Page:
Image of the Air Force wings with the museum name underneath

Open daily from 9 a.m. to 5 p.m. 
FREE Admission & Parking

Douglas VC-118 “The Independence”

Note: Visitors are permitted to walk through this aircraft.

This Douglas VC-118 on display was the second aircraft built specifically to transport the President of the United States. A military version of the Douglas DC-6 commercial airliner, it was used by President Harry S. Truman from 1947 to 1953. At the suggestion of the aircraft’s pilot, President Truman named it The Independence in recognition of his hometown, Independence, Mo.

In 1947 U.S. Army Air Forces officials ordered the 29th production DC-6 to be modified as a replacement for the aging VC-54C Sacred Cow presidential aircraft. Different from the standard DC-6 configuration, The Independence included an aft stateroom for the president and a main cabin which seated 24 passengers or 12 “sleeper” berths. Other improvements included reversible-pitch propellers, weather radar, a radar altimeter, autopilot and other advanced navigation equipment. Water injection gave the engines more power at takeoff, and larger fuel tanks enabled it to fly nonstop to any location within the continental United States. The Independence had a unique, bright color scheme, recommended by the Douglas Aircraft Co., consisting of a stylized American eagle with the feathers carried down the fuselage to the vertical stabilizer.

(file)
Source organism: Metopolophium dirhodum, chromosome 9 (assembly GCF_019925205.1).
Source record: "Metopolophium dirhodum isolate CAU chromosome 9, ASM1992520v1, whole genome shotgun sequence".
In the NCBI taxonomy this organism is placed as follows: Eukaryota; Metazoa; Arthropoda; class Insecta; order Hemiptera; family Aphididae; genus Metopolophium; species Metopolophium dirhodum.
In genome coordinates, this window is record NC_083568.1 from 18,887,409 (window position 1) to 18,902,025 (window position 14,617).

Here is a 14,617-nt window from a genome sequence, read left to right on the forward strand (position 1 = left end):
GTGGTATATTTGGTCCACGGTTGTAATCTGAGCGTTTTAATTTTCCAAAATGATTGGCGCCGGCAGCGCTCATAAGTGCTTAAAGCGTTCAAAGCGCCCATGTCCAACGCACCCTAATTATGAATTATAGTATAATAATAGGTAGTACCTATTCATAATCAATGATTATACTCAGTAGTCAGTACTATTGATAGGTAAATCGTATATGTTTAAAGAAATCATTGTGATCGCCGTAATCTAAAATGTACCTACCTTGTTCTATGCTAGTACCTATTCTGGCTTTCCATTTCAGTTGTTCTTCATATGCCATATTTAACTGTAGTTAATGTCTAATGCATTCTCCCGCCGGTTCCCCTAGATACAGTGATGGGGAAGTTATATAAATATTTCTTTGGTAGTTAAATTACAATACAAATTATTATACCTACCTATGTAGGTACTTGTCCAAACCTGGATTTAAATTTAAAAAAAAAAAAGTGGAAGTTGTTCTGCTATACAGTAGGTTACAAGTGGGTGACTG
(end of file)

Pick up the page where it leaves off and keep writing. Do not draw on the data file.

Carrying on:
The Independence was formally commissioned on July 4, 1947, and President Truman made his first official flight in the aircraft on Aug. 31 to an international conference at Rio de Janeiro, Brazil. One of the plane’s most historic flights occurred in October 1950, when it carried President Truman to Wake Island to discuss the Korean War situation with Gen Douglas MacArthur.


In May 1953, after nearly six years of White House service, the U.S. Air Force retired The Independence from presidential service, and it became a VIP transport for several Air Force organizations. The aircraft was retired from service and placed on display at the museum in 1965. In 1977-1978, museum personnel restored The Independence and returned the aircraft to its former presidential markings and eagle motif paint scheme.



Crew: Nine (plus 25 passengers)
Engines: Four Pratt & Whitney R-2800s of 2,100 hp each

Maximum speed: 360 mph

Range: 4,400 miles

Ceiling: 31,200 feet

Weight: 93,200 lbs. (loaded)  

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